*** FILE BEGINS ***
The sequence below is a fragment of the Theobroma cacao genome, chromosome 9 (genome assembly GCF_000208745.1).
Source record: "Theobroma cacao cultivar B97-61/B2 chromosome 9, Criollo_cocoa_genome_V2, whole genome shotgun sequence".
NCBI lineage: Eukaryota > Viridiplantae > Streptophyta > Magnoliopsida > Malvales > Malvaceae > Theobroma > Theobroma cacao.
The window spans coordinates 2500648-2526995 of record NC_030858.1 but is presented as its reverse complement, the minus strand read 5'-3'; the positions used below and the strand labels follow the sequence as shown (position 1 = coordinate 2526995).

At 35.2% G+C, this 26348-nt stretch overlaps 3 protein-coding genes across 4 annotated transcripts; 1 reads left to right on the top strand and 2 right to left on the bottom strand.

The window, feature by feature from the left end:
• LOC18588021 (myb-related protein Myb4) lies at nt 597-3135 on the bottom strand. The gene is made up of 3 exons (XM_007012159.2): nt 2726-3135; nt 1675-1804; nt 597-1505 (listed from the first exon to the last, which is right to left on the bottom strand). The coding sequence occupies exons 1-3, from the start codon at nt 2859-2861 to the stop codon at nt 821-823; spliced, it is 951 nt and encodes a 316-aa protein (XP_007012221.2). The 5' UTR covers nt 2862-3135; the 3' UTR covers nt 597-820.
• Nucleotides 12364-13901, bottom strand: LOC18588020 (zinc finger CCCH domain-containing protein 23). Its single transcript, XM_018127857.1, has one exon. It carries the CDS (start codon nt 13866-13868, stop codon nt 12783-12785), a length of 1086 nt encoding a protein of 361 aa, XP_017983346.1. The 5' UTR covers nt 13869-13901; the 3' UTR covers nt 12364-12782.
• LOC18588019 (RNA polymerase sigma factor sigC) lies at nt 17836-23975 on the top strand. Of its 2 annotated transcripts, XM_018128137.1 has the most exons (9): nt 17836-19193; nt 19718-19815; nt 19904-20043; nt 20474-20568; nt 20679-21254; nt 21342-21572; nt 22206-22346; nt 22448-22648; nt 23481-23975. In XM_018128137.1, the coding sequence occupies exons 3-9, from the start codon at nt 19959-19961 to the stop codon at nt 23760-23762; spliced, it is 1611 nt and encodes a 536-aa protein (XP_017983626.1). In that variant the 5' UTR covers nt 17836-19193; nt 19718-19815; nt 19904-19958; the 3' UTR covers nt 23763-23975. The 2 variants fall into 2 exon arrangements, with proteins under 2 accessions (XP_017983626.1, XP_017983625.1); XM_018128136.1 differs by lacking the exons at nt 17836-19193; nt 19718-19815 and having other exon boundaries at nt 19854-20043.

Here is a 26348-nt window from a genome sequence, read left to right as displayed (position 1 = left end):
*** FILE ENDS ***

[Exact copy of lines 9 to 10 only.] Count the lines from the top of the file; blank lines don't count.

• LOC18588019 (RNA polymerase sigma factor sigC) lies at nt 17836-23975 on the top strand. Of its 2 annotated transcripts, XM_018128137.1 has the most exons (9): nt 17836-19193; nt 19718-19815; nt 19904-20043; nt 20474-20568; nt 20679-21254; nt 21342-21572; nt 22206-22346; nt 22448-22648; nt 23481-23975. In XM_018128137.1, the coding sequence occupies exons 3-9, from the start codon at nt 19959-19961 to the stop codon at nt 23760-23762; spliced, it is 1611 nt and encodes a 536-aa protein (XP_017983626.1). In that variant the 5' UTR covers nt 17836-19193; nt 19718-19815; nt 19904-19958; the 3' UTR covers nt 23763-23975. The 2 variants fall into 2 exon arrangements, with proteins under 2 accessions (XP_017983626.1, XP_017983625.1); XM_018128136.1 differs by lacking the exons at nt 17836-19193; nt 19718-19815 and having other exon boundaries at nt 19854-20043.

Here is a 26348-nt window from a genome sequence, read left to right as displayed (position 1 = left end):